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New York Study of Biometric Tech in Schools Nears Completion

Two years after Lockport City School District's use of facial recognition-capable cameras triggered controversy, a recent hearing gave critics and proponents a chance to speak up while the state prepares a report.

(TNS) — The New York State Office of Information Technology Services (ITS) held a virtual public hearing Thursday on the use of biometric technology in schools. The hearing is part of a study mandated by New York State.

Lockport City School District's use of a facial and object recognition-capable surveillance camera system was disrupted in 2020 when the state legislature approved, and then Gov. Andrew Cuomo signed, a law imposing a moratorium on operation of such systems while the state education department studied the effects. NYSED is due to report on the privacy implications and the risks of false identification based on race, gender or age.

Speakers at the ITS hearing included Lockport resident Jim Shultz, a persistent critic of the school district's decision to acquire and operate the camera system, as well as Leonie Haimson, co-chair of the Parent Coalition for Student Privacy, Jason Kelley, associate of the Electronic Frontier Foundation, Juan Miguel representing New York Civil Liberties Union, and Jake Parker representing the Security Industry Association.

Shultz's testimony was given last, directly after Parker's testimony, and the contrast was striking.

Parker said the technology's purpose is not to track students, it's to screen visitors to school buildings and warn security personnel when a barred person attempts to enter a building.

"Every district must do this whether or not they're assisted by technology," Parker said. "This can be as simple as posting photos of these individuals in the front office. As you can imagine, that's not very effective."

Shultz honed in on the shortcomings of the technology and suggested it provides a false sense of security.

"Somehow the school officials were going to predict, in advance, who the school shooter was going to be, put them in that system in the database, and if they got anywhere near the school and were stupid enough not to wear a mask, then we would somehow get a real-time alert and use that to prevent the shooting," Shultz said. "Nobody knows in advance who the school shooters are going to be. And once they're there on the school campus, the only alarm you're going to need is the screaming and the shooting."

Schulz also noted that the system placed in Lockport was credited with having "gun recognition capacity," but testing showed it identified a broom as a gun. The company that sold the technology to the district has since advised it to ignore the gun warnings, he testified.

"Any one of those false warnings, false warnings being that if a student of color that got misidentified, if any of those had gotten through to the Lockport Police Department, the chief of police has said it would be treated as a live-shooter situation and armed police officers would be sent into the school because of a false alarm," Shultz said.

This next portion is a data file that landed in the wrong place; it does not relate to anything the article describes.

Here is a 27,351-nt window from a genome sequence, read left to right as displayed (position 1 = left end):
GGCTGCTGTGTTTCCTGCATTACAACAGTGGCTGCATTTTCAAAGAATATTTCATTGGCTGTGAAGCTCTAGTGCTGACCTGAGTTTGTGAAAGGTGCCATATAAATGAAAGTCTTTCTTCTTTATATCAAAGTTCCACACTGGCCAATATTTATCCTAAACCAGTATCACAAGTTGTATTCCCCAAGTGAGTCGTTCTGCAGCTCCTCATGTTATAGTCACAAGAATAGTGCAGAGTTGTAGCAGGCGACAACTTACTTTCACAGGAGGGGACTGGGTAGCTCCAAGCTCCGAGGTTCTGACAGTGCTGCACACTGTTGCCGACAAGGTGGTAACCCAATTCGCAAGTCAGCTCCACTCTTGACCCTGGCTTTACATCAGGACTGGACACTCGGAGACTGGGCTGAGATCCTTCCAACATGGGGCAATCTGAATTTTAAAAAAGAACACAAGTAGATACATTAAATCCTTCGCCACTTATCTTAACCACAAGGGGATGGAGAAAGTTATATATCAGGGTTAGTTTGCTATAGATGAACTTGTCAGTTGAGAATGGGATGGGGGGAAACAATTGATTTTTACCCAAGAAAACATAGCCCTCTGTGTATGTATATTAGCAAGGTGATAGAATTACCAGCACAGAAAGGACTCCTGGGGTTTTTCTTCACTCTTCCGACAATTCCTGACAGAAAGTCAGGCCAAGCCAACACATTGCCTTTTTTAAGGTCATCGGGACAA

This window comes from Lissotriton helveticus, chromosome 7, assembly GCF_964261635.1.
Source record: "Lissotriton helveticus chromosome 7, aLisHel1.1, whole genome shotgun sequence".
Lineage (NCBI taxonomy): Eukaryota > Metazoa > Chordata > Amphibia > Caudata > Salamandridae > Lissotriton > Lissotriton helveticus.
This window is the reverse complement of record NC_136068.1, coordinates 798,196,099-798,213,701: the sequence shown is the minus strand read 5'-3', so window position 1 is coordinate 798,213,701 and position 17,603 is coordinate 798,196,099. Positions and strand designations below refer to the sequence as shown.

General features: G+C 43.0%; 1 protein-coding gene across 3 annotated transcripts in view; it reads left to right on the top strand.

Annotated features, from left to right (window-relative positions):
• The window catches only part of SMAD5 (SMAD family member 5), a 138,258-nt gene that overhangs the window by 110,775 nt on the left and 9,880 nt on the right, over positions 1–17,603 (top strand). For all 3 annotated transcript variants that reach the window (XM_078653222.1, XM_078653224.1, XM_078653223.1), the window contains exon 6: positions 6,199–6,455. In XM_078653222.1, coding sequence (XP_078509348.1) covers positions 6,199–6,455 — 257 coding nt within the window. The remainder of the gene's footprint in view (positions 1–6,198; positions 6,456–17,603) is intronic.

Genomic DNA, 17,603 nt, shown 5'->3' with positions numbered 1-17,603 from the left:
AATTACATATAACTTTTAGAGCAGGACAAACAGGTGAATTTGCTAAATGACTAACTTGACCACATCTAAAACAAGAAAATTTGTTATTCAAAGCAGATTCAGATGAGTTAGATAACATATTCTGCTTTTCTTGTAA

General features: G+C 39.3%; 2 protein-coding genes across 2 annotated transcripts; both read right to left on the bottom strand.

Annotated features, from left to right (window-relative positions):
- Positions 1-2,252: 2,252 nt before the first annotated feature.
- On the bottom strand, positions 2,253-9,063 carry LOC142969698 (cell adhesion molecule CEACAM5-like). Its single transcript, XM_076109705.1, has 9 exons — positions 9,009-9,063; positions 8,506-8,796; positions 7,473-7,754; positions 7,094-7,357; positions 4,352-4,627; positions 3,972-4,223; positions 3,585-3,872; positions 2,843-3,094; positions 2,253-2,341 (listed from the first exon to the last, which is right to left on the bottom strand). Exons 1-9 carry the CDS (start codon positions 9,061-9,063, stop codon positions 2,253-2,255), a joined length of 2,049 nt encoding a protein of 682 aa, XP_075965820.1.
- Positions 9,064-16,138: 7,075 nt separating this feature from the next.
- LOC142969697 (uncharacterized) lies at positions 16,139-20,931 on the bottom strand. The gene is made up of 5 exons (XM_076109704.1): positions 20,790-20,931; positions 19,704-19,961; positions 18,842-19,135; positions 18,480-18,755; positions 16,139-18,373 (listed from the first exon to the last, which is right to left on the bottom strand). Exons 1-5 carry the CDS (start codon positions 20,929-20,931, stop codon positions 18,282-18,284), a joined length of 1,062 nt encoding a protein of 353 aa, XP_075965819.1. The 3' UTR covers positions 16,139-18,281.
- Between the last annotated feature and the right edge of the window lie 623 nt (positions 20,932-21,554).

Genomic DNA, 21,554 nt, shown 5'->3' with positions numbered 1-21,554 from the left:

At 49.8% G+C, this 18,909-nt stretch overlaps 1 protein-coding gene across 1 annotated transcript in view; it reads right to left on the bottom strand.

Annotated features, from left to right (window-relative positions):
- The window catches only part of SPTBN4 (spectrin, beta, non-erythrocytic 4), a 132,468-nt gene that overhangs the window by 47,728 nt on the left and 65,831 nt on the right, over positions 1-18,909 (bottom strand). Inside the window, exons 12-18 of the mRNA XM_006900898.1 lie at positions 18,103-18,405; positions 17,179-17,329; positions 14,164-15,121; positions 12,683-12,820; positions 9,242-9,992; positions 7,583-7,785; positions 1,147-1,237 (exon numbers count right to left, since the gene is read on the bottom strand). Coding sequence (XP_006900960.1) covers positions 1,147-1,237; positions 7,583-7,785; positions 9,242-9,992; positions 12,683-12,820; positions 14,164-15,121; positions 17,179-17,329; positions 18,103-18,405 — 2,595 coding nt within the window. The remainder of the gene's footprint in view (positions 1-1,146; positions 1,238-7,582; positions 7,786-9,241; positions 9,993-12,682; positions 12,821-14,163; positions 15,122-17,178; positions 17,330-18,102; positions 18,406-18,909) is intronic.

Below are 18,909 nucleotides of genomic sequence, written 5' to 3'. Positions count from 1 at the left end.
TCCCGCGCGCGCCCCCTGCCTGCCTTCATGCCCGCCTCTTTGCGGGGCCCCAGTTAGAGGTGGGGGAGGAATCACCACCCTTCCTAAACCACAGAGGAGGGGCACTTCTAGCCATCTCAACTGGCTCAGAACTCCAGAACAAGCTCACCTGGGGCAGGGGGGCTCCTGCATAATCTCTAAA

Accuracy concerns were also addressed by NYCLU's representative in the hearing. NYCLU had filed suit against the state education department in June 2020, aiming to get its approval of Lockport's cameras project overturned.

"The Lockport City School District purchased a system where a Black woman is 16 times more likely to be misidentified than a White man," NYCLU's Miguel testified.

Parker, the security industry rep, suggested mass shooters were well-known in their community prior to their spree and that knowledge could be harnessed through the use of biometric technology.

"Any delay in response to such incidents could cost lives," he said.

Parker dismissed student privacy concerns as unfounded. No student data is retained by such security systems, he said.

Haimson, the co-chair of the Parent Coalition for Student Privacy, testified that despite the moratorium, biometric data is still being recorded and distributed by school districts.

"The statewide moratorium on sharing biometric data has been violated by many New York districts ... (they) continue to use third-party apps that collect and share visual information about students," Haimson said.

The state Office of Information Technology Services is tasked with preparing the biometric technology impacts report for NYSED. Michelle Jones, co-host of the Thursday hearing, said comments offered during the public hearing period will be taken into consideration in the final report.

The report "will be submitted to the NYSED commissioner, as well as the legislature and governor, and made publicly available," Jones added.

Public comments may be made via phone, mail, email or online survey on ITS's website ( through 5 p.m. Oct. 28.

©2022 the Lockport Union-Sun & Journal (Lockport, N.Y.). Distributed by Tribune Content Agency, LLC.